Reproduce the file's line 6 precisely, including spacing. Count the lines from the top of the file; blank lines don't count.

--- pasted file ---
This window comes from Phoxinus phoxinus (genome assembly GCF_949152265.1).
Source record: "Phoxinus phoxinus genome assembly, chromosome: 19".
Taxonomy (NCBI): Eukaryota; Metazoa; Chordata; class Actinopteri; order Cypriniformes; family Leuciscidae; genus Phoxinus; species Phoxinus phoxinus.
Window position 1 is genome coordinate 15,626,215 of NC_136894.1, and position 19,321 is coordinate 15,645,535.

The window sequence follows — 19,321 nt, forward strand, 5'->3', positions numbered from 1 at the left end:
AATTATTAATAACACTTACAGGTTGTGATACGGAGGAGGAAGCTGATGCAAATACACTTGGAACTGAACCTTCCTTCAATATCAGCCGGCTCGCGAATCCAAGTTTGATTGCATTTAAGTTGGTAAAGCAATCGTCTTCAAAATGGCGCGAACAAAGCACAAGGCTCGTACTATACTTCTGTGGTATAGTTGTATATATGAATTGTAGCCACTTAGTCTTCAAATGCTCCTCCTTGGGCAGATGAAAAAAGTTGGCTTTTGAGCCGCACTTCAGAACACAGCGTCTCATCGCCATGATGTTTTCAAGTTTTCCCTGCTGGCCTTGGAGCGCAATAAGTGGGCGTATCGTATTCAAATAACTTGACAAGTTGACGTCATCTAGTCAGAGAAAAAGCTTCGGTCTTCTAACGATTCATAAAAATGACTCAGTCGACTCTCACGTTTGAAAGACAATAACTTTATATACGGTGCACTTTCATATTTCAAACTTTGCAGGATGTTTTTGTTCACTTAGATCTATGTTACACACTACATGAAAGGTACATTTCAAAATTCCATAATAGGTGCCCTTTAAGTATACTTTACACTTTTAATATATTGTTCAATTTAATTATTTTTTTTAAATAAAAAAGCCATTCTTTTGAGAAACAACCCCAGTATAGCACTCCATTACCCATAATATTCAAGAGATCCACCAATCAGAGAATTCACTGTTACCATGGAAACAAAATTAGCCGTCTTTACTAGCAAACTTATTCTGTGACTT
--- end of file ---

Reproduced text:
AATTATTAATAACACTTACAGGTTGTGATACGGAGGAGGAAGCTGATGCAAATACACTTGGAACTGAACCTTCCTTCAATATCAGCCGGCTCGCGAATCCAAGTTTGATTGCATTTAAGTTGGTAAAGCAATCGTCTTCAAAATGGCGCGAACAAAGCACAAGGCTCGTACTATACTTCTGTGGTATAGTTGTATATATGAATTGTAGCCACTTAGTCTTCAAATGCTCCTCCTTGGGCAGATGAAAAAAGTTGGCTTTTGAGCCGCACTTCAGAACACAGCGTCTCATCGCCATGATGTTTTCAAGTTTTCCCTGCTGGCCTTGGAGCGCAATAAGTGGGCGTATCGTATTCAAATAACTTGACAAGTTGACGTCATCTAGTCAGAGAAAAAGCTTCGGTCTTCTAACGATTCATAAAAATGACTCAGTCGACTCTCACGTTTGAAAGACAATAACTTTATATACGGTGCACTTTCATATTTCAAACTTTGCAGGATGTTTTTGTTCACTTAGATCTATGTTACACACTACATGAAAGGTACATTTCAAAATTCCATAATAGGTGCCCTTTAAGTATACTTTACACTTTTAATATATTGTTCAATTTAATTATTTTTTTTAAATAAAAAAGCCATTCTTTTGAGAAACAACCCCAGTATAGCACTCCATTACCCATAATATTCAAGAGATCCACCAATCAGAGAATTCACTGTTACCATGGAAACAAAATTAGCCGTCTTTACTAGCAAACTTATTCTGTGACTT